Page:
Section 21F of the Securities Exchange Act of 1934 (“Exchange Act”) (15 U.S.C. §78u-6), entitled “Securities Whistleblower Incentives and Protection,” (often referred to as the SEC Whistleblower Statute) requires the Securities and Exchange Commission (the “Commission”) to pay awards, subject to certain limitations and conditions, to whistleblowers who provide the Commission with original information about violations of the federal securities laws.
SEC whistleblowers may report violations of federal securities laws, violations of the rules of a self-regulatory organization (such as the Federal Industry Regulatory Authority) or violations of the Foreign Corrupt Practices Act (which concerns allegations related to bribery of foreign officials). Under the program, eligible whistleblowers are entitled to an award of between 10 percent and 30 percent of the monetary sanctions collected in actions brought by the SEC and related actions brought by certain other regulatory and law enforcement authorities.
How Does a Whistleblower Submit Information?
In order to be considered for an award under the whistleblower program, a whistleblower must submit information that exposes fraudulent conduct through either:
- The Commission’s online Tips, Complaints and Referrals questionnaire, where the whistleblower must answer “yes” to the questions regarding participating in the whistleblower program; or
- By completing the hardcopy Form-TCR and mailing or faxing it to the SEC Office of the Whistleblower, 100 F Street NE, Mail Stop 5631, Washington, DC 20549, Fax (703) 813-9322.
What Makes a Good SEC Tip?
In general, the more specific, credible, and timely a whistleblower tip, the more likely it is that the tip will be forwarded to the Commission’s investigative staff for further follow-up or investigation. For instance, if the tip identifies individuals involved in the scheme, provides examples of particular fraudulent transactions, or points to non-public materials evidencing the fraud, the tip is more likely to be investigated.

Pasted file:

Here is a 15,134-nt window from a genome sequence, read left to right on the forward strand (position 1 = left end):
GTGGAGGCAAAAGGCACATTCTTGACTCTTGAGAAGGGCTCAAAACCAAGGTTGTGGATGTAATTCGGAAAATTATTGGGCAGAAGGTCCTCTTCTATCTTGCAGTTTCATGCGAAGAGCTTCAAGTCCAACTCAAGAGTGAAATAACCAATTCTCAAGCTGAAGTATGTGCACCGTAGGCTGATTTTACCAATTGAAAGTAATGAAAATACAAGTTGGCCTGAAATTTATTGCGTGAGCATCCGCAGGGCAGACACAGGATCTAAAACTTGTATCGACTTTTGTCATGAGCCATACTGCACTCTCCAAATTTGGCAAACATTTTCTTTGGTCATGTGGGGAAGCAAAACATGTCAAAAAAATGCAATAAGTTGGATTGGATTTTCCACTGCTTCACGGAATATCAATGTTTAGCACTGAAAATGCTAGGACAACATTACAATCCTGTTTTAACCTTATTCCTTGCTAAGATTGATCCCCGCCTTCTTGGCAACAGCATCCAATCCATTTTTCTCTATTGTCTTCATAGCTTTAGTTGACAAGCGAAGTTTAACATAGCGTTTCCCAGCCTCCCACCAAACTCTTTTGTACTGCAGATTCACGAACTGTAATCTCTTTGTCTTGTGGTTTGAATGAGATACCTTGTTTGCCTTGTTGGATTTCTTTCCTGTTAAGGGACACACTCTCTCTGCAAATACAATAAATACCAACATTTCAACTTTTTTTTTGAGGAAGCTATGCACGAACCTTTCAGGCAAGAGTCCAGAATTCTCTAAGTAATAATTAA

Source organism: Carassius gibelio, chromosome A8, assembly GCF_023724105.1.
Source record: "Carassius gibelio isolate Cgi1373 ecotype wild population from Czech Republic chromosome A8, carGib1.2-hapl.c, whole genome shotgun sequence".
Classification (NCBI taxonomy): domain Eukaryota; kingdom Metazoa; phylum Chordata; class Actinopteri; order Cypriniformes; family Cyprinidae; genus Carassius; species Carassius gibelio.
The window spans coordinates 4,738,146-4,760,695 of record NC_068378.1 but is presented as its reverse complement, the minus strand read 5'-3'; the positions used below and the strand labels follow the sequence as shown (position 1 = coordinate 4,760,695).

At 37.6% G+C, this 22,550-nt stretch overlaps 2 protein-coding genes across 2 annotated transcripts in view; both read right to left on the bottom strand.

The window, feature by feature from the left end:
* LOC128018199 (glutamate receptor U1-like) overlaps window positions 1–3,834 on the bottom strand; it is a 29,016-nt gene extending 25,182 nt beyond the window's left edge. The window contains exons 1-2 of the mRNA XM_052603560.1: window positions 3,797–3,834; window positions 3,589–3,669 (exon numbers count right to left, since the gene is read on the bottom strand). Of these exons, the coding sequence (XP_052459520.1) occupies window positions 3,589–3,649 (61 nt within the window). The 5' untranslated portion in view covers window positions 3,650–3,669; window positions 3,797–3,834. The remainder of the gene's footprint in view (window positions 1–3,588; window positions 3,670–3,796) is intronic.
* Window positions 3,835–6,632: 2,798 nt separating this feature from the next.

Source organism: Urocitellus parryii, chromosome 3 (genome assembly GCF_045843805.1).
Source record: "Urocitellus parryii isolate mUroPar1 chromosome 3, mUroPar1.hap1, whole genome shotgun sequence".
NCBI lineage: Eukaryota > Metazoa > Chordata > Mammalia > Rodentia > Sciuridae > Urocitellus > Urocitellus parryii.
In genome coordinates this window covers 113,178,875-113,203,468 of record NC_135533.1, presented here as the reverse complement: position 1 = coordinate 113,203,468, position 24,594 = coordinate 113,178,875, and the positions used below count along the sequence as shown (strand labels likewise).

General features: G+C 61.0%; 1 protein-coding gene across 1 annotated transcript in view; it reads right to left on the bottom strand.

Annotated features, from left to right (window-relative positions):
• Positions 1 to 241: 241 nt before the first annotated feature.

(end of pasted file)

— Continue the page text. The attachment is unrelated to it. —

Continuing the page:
For these reasons, we highly recommend that you engage an attorney to assist you with completing Form TCR. Such an attorney may be paid on a contingent basis instead of being paid hourly for his or her work. This means that the attorney would only be paid by receiving a percentage of any award the whistleblower receives.
The SEC Form TCR can be accessed by clicking on this link: https://www.sec.gov/about/forms/formtcr.pdf
What Information Will I Need to Provide?
Form TCR asks specific questions to obtain all of the relevant information about the tip, and allows the whistleblower to attach additional sheets if the answer space provided is insufficient. The Form also requires the whistleblower to personally execute a declaration under penalty of perjury that states the following:
“I declare under penalty of perjury under the laws of the United States that the information contained herein is true, correct and complete to the best of my knowledge, information and belief. I fully understand that I may be subject to prosecution and ineligible for a whistleblower award if, in my submission of information, my other dealings with the SEC, or my dealings with another authority in connection with a related action, I knowingly and willfully make any false, fictitious, or fraudulent statements or representations, or use any false writing or document knowing that the writing or document contains any false, fictitious, or fraudulent statement or entry.”
Contact Us to Learn More
Do you need a Whistleblower Lawyer or want to know more information about Qui Tam Law and your rights under the SEC Whistleblower Statute?
There are three easy ways to contact our firm for a free, confidential evaluation with one of our whistleblower attorneys:
- Fill out the contact form on this page.
- Email [email protected]
- Call (844) 781-3088
Your submission will be reviewed by a Berger Montague qui tam attorney and remain confidential.